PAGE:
United Nations’ documents are increasingly treating corruption as a human rights issue. This directly impacts the case of Tai Ji Men.
by PierLuigi Zoccatelli*
*A paper presented at the International Forum for Human Rights “Human Rights and Anti-Corruption: The Tai Ji Men Case,” co-organized by CESNUR and Human Rights Without Frontiers, Washington D.C., December 6, 2021.
I am very pleased to attend a forum preparing both the International Anti-Corruption Day of December 9 and the Human Rights Day of December 10.
An interesting question is whether the two days are related. In other words, is corruption a violation of human rights?
This question was addressed in an important conference organized by the Maastricht Center for Human Rights in the Netherlands on October 22–23, 2009, whose proceedings have been published, and have influenced subsequent documents of the United Nations.
The question is very important for the Tai Ji Men case. There is little doubt that corruption played a crucial role in what happened to Tai Ji Men. Even without mentioning political corruption, i.e., the fact that the criminal prosecution of 1996 was politically motivated and based on grounds the prosecutor knew were false, the whole story of the 1992 tax bills and the auction and seizure of Tai Ji Men’s sacred land in 2020 is a classic tale of corruption.
Tax bureaucrats maintained a tax bill for 1992 that they knew was based on a false assessment of the nature of the gifts received by Tai Ji Men leader Dr. Hong Tao-Tze in the so-called red envelopes. They knew the assessment was false as they had reduced to zero the tax bills for the other years, and they knew that the gifts and the ways of giving them in 1992 had not been different from the other years. The bureaucrats of the Administrative Enforcement Agency that auctioned and seized the land had also been told by lawyers, experts, politicians, and courts of law that they were proceeding based on a wrong and substantially illegal tax bill. Yet, they proceeded.
Why did the tax bureaucrats and the enforcement bureaucrats act as they did? Because of a peculiar Taiwanese system, denounced as immoral by leading scholars in Taiwan and internationally, whereby they get bonuses based on tax bills and enforcement. Said in less technical terms, the law allows them to pocket money. If they recognize a bill or an order for execution as substantially illegal and they do not go on with them, they lose money. Personal money. Money going to their pockets, perhaps supporting a new car or an expensive holiday. So, the system creates a monumental conflict of interest. Unless the bureaucrats are all angels, the system also becomes a machine to generate corruption.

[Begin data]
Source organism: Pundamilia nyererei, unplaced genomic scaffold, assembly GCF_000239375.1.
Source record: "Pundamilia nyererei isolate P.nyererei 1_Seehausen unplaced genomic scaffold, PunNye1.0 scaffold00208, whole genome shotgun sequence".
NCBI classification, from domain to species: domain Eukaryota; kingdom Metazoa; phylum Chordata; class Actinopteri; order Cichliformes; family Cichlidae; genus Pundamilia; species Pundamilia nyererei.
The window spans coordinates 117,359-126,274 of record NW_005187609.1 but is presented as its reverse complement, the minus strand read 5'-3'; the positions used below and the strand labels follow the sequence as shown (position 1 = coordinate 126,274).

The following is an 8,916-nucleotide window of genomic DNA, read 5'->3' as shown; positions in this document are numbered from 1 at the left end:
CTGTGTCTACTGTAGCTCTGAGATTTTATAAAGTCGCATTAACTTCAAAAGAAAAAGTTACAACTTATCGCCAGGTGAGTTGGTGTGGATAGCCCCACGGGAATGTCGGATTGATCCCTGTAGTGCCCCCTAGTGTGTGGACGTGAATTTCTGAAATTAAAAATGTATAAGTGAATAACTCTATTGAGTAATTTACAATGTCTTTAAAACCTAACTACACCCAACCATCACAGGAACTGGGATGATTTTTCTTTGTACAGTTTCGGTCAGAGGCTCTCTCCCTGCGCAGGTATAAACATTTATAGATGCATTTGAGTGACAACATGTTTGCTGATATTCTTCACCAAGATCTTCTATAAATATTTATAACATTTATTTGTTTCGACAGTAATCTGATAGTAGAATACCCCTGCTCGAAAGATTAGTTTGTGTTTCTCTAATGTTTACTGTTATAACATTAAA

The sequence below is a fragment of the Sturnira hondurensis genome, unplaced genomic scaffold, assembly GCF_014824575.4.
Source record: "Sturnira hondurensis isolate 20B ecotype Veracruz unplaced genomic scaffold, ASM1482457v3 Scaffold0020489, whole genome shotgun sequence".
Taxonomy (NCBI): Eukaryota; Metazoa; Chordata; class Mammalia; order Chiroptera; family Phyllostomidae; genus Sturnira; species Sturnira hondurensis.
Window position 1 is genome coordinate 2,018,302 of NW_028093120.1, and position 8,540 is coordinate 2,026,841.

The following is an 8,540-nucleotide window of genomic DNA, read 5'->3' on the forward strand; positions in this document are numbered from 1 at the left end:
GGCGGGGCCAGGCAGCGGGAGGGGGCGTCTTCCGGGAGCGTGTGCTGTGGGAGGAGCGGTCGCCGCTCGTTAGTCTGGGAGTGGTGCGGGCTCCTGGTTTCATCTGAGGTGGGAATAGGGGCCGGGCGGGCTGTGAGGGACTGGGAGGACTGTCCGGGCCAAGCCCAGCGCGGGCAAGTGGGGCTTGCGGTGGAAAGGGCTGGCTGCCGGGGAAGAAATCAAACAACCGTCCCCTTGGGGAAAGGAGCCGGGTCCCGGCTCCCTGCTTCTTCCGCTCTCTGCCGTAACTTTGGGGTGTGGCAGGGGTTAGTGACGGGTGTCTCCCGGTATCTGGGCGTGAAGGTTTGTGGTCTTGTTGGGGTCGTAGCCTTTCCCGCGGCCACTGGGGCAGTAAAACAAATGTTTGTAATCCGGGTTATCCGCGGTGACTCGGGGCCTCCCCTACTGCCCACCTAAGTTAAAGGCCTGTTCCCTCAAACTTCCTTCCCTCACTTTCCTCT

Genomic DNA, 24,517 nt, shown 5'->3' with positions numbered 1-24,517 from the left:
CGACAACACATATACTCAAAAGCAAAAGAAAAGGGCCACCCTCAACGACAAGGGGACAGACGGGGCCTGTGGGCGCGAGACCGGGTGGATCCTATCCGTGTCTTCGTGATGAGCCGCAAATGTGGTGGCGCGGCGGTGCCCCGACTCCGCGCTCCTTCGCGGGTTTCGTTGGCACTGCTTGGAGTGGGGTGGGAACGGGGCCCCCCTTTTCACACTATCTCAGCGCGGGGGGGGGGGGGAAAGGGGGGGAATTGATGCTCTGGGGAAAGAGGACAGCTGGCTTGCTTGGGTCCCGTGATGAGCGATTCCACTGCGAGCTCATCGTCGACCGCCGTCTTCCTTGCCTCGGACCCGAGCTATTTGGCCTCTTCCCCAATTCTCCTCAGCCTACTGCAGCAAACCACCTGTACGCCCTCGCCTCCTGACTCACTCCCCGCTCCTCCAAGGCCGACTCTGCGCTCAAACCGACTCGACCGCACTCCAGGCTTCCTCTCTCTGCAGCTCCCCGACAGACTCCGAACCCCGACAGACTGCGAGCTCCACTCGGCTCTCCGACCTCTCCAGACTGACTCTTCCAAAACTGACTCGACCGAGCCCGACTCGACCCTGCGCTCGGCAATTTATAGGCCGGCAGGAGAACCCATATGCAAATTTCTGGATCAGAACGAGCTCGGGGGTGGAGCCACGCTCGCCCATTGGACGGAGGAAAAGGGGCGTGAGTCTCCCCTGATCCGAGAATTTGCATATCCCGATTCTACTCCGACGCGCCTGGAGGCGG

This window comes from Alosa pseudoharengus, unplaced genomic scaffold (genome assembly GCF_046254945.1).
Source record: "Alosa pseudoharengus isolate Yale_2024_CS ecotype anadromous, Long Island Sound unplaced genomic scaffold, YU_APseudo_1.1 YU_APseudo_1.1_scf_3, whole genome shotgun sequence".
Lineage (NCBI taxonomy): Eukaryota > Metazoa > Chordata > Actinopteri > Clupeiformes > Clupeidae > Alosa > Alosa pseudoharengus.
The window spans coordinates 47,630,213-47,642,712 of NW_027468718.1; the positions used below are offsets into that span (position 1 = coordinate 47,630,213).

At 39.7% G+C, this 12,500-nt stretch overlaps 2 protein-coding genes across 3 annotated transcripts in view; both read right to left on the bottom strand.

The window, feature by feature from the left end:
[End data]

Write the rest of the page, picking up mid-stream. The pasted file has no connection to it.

It is a general principle that corruption is an internal matter of the states. They should spot it, punish it, and rectify it. International bodies and other countries can offer suggestions and even shame the corrupted states publicly, but they cannot intervene.
However, human rights are a different matter. The United Nations, the European Union, and individual countries, including the United States, have recognized that when human rights are violated, this is an international humanitarian problem and the international community and individual states have both a right and a duty to intervene.
This is why the question whether corruption is or is not a violation of human rights is so important. Even if in the Tai Ji Men case other fundamental individual rights were violated, such as FORB (freedom of religion or belief), it is important to argue that the Tai Ji Men shifu (master) and dizi (devotees) have also seen their human rights violated since they became victims of corruption.
The majority position at the Maastricht conference was that there is indeed a provision in international law that makes corruption a violation of human rights. It is article 2, number 1, of the International Covenant on Economic, Social and Cultural Rights. It states that “Each State Party to the present Covenant undertakes to take steps, individually and through international assistance and co-operation, especially economic and technical, to the maximum of its available resources, with a view to achieving progressively the full realization of the rights recognized in the present Covenant by all appropriate means.” The broad language mentioning mobilizing the maximum of resources, achieving the full realization of human a rights, using all appropriate means, implies according to most scholars that states should eliminate corruption because corruption prevents citizen from “fully” enjoying their human rights.
The Maastricht conference had an influence on the Final Report of the United Nations Human Rights Council Advisory Committee on the issue of the negative impact of corruption on the enjoyment of human rights of January 5, 2015; and on Resolution 29/11 of the United Nation Human Rights Council, titled “The negative impact of corruption on the enjoyment of human rights,” and dated July 2, 2015. These documents confirmed that corruption is a violation of human rights and of Article 2 of the Covenant. This is important for Taiwan because, while not being a member of the United Nations, Taiwan made the International Covenant on Economic, Social and Cultural Rights in 2009 part of its domestic law.
The situation can thus be summarized in four statements. First, according to the prevailing United Nations interpretation, article 2 number 1 of the Covenant makes corruption a violation of humans rights. Second, Taiwan made the Covenant part of its domestic law and should respect it. Third, corruption played a key role in the unjust tax and enforcement persecution of Tai Ji Men, violating their human rights. Fourth, Taiwan should apply the Covenant and rectify the injustices vested on Tai Ji Men.